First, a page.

Eastern Screech Owls have a varied diet and may switch between different prey species depending on what is available in their habitat.
They are known to eat insects, such as beetles, moths, and crickets, as well as small mammals, such as mice, voles, and shrews. They may also eat small birds, such as sparrows and finches.
Eastern Screech Owls have strong talons and a powerful beak, which they use to capture and kill their prey. They swallow their prey whole and then digest it in their stomach.
Eastern Screech Owls typically breed in the spring, and the female lays a clutch of 2-4 eggs.
The eggs are incubated for about 25 days, and both the male and female participate in incubating the eggs and caring for the young. Once the eggs hatch, the chicks are altricial, meaning they are born helpless and require a lot of care from their parents.
The chicks are fed by both parents and fledge (leave the nest) when they are about 4-6 weeks old.
Eastern Screech Owls are known for their distinctive, trilled calls, which they use to communicate with each other and to establish territory. During the breeding season, male Eastern Screech Owls often perch on a high point and sing to attract a mate.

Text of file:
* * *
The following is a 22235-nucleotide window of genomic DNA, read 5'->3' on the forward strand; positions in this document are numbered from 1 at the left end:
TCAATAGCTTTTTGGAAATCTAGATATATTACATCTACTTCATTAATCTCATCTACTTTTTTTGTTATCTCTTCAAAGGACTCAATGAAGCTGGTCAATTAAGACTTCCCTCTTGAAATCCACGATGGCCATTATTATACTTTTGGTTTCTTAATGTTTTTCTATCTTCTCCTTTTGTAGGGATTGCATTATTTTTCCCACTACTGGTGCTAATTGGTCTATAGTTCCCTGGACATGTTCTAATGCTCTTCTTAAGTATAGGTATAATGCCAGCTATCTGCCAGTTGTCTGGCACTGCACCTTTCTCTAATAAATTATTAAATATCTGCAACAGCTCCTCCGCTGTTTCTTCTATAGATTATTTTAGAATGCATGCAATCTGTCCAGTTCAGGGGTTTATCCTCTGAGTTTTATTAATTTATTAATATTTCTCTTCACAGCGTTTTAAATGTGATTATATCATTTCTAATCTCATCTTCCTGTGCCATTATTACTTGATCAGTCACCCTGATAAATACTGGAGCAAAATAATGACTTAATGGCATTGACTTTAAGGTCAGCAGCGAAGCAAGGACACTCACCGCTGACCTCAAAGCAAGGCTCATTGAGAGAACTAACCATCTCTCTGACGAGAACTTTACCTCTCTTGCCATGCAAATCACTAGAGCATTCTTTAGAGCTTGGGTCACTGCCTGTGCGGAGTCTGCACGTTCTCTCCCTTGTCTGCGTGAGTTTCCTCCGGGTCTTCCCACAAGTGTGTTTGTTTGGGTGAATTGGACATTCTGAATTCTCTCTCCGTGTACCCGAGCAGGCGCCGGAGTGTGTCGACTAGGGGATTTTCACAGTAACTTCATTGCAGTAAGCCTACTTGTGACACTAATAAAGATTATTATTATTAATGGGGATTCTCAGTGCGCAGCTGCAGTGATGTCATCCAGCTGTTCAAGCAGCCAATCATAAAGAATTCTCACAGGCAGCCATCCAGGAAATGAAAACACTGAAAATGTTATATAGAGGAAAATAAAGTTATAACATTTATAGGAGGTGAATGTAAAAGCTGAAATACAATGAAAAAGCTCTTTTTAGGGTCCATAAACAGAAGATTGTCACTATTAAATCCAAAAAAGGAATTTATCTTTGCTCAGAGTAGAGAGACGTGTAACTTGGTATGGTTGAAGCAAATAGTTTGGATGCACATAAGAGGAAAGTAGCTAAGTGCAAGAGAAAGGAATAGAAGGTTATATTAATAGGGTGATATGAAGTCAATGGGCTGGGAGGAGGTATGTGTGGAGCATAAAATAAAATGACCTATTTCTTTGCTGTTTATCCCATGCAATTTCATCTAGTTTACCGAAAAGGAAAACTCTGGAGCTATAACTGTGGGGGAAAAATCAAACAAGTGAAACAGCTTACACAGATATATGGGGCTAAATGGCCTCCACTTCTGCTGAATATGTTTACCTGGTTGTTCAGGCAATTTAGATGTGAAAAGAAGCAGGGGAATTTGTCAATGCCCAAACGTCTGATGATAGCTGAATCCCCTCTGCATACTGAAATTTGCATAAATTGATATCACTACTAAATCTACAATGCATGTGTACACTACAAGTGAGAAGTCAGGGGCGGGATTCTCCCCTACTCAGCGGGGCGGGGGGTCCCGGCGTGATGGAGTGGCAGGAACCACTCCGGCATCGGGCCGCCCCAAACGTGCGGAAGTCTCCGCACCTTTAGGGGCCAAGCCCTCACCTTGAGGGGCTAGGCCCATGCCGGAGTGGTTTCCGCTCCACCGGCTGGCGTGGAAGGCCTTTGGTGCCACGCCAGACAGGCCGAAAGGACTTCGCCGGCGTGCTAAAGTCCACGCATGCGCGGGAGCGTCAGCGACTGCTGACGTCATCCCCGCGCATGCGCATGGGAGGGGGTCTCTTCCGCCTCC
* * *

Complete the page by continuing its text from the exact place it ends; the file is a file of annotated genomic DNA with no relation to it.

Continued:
Eastern Screech Owls are monogamous and often mate for life. They are also resourceful nesters and may use the same nest site year after year.
It is uncommon to see Snowy Owls in Georgia, as they are native to the Arctic regions of North America and Eurasia.
However, it is possible that a Snowy Owl could occasionally be spotted in Georgia, particularly during the winter months.
This is because Snowy Owls are known to undertake irregular migrations, and they may move southward in search of food if their normal prey is scarce.
It is also possible that a Snowy Owl could be found in Georgia as a result of being displaced by storms or other environmental factors.
If you do see a Snowy Owl in Georgia, it is important to remember to observe it from a distance and not disturb it, as it is illegal to hunt or harm these birds in the United States.
Snowy Owls are known for their striking appearance, with bright white plumage and yellow eyes. They are also known for their ability to fly silently, which allows them to surprise their prey.
In terms of size, the Snowy Owl measures around 25-inches in length and has an average wingspan of 53-inches.
The Snowy Owl’s diet consists mostly of small mammals such as lemmings, voles, and hares.
They are adapted to living in cold climates, and their diet reflects the availability of prey in their natural habitat.
Snowy Owls hunt primarily by sitting on a perch and watching for prey, or by flying low over the ground and using their keen vision and hearing to locate prey.